You can have more than one catalog or database of files in your Organizer. The default catalog is called My Catalog, and you can see the name of the catalog down here at the very bottom right of my screen. Most of us use this default catalog for our own personal photos. I suggest that you keep the exercise files or the practice files you're using in this course separate from your own personal photos, and so you may want to make a new catalog for just the exercise files, or your practice files. To do that, I'm going to go up to the File menu, and down to Manage Catalogs.
In the Catalog Manager, in this area, you can see that I currently have just one catalog, My Catalog; the one that you see here in my Organizer. To make a new catalog, I'll come up to the New button, and I'll create a new catalog. I'm going to call this one Ex Files. I don't need music in the catalog for this course, so I'll uncheck Import free music into this catalog, and I'll click OK. Now if you look at the bottom right of the screen, you can see that we're in the empty Exercise Files catalog, or Ex Files catalog, and now it's time to import some photos into this Ex Files catalog in your Organizer.
To do that, I'll go to the Import button at the top left of the Organizer, and I'll choose From Files and Folders. I'll navigate to my Desktop, and from there, I'll select the Exercise Files folder. I'm going to leave all of the options down here at the bottom of the screen at their defaults, but it is important to make sure there is a checkmark next to Get Photos From Subfolders, so you can bring in all those photos that are in subfolders inside of the Exercise Files folder. By the way, Mac users, your Import dialog box may look a little different than this, but it has exactly the same options.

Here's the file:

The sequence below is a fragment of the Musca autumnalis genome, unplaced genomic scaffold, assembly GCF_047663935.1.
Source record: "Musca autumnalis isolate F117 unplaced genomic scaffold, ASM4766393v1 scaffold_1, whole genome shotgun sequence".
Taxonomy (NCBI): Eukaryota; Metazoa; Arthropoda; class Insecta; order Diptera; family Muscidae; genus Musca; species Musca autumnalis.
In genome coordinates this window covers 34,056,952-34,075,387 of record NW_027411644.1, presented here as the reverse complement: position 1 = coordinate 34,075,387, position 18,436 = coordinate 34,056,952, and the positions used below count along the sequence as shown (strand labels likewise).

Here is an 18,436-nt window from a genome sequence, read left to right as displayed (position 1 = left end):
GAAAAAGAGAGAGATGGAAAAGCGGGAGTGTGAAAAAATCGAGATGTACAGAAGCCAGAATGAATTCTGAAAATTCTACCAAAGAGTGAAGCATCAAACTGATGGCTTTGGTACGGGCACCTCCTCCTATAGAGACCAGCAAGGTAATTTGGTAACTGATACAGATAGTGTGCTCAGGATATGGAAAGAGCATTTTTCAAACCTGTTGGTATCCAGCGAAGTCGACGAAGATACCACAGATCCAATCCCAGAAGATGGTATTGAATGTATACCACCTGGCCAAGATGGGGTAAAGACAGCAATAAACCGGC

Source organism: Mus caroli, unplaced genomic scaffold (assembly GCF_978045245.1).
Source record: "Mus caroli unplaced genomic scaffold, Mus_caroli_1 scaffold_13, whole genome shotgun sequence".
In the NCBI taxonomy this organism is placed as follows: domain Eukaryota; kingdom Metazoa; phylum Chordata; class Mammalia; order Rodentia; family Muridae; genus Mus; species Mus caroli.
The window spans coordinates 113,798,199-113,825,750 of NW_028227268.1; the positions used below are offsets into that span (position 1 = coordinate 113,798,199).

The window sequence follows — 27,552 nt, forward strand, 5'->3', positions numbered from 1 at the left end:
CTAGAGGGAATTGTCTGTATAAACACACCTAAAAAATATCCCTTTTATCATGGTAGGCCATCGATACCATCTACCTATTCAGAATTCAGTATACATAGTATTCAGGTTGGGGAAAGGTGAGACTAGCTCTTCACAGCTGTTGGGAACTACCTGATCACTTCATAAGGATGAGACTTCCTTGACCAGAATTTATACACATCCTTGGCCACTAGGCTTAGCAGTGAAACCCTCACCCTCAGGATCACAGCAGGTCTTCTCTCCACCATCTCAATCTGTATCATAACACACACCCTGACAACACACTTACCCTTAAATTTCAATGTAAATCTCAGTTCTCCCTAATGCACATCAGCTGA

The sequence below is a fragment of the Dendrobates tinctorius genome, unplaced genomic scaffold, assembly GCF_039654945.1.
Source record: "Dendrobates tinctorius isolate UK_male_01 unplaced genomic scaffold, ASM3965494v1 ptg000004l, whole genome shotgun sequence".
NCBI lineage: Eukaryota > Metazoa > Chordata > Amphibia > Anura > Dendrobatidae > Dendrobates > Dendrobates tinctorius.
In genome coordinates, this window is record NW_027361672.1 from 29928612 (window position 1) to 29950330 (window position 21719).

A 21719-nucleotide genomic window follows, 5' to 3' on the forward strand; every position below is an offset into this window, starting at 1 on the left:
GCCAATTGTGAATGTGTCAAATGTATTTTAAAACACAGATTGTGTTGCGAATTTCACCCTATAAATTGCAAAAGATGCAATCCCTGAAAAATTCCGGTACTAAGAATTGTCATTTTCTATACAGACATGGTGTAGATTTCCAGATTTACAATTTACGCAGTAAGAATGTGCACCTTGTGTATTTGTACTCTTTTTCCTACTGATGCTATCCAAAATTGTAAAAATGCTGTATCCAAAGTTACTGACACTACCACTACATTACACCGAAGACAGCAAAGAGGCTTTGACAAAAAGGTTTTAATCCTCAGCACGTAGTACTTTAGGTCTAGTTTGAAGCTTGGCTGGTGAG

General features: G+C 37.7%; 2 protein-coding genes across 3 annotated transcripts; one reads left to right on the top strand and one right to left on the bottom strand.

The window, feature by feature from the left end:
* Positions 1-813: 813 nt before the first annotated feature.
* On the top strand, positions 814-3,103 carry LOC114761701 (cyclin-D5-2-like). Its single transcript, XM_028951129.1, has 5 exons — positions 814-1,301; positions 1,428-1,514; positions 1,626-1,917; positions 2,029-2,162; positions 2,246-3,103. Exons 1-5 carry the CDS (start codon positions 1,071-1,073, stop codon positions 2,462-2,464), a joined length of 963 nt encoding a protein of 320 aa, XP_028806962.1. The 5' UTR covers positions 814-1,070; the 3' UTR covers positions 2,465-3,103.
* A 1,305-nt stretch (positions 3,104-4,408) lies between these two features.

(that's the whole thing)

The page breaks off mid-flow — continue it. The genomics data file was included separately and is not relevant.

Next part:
Now I'm going to come down and click Get Media, and Elements goes about quickly importing all of the Exercise Files into this Organizer catalog. If you look at the top of the screen, you'll see that currently we're seeing the thumbnails of just the last import; the one that we just did. If you already had other photos in this catalog, you could see them all by clicking the Back button here. And I suggest you do this now, and that will show all the photos in this catalog, sorted, by default, with the newest at the top, and the oldest at the bottom of this grid of thumbnails.
Over on the left side of the screen, you should see a Folders panel. If your Folders panel doesn't look like this one, if instead your Folders panel looks like this, with albums at the top, and then a long list of folders, go to the right of My Folders, and click the yellow folders icon to get back to the folder hierarchy view, which looks like this. Here you can see a hierarchical view of all of the folders that contain Exercise Files. To see that, you want to navigate to that folder by clicking the little icons to the left of folders in this view.
So I'm going to click next to Users, and then my username, and then I'll click on my Desktop folder, and finally I see the Exercise Files folder here. I'll click the icon to the left of the Exercise Files folder, and now I can see the chapter folders for my Exercise Files here in this hierarchy of files and folders. To access the files for a particular movie, click the icon to the left of that chapter folder, and then you'll see these movie subfolders. And because each of these movie subfolders contains exercise files, it has a little picture of a landscape on its folder, like this.
Now, to see the photos for this particular movie, I'll click on that subfolder, and over here in the grid you can see the photos that I'll use in that movie, and select them, as I explained in the movie. So that's how to prepare and access the exercise files, or your own practice files, as you work with me throughout this course. By the way, if you need more information about the Organizer, about catalogs, about importing to the Organizer, take a look at another course in this series of Photoshop Elements 11 Essentials, and that is the Photoshop Elements 11 Essentials: Importing and Organizing Photos course.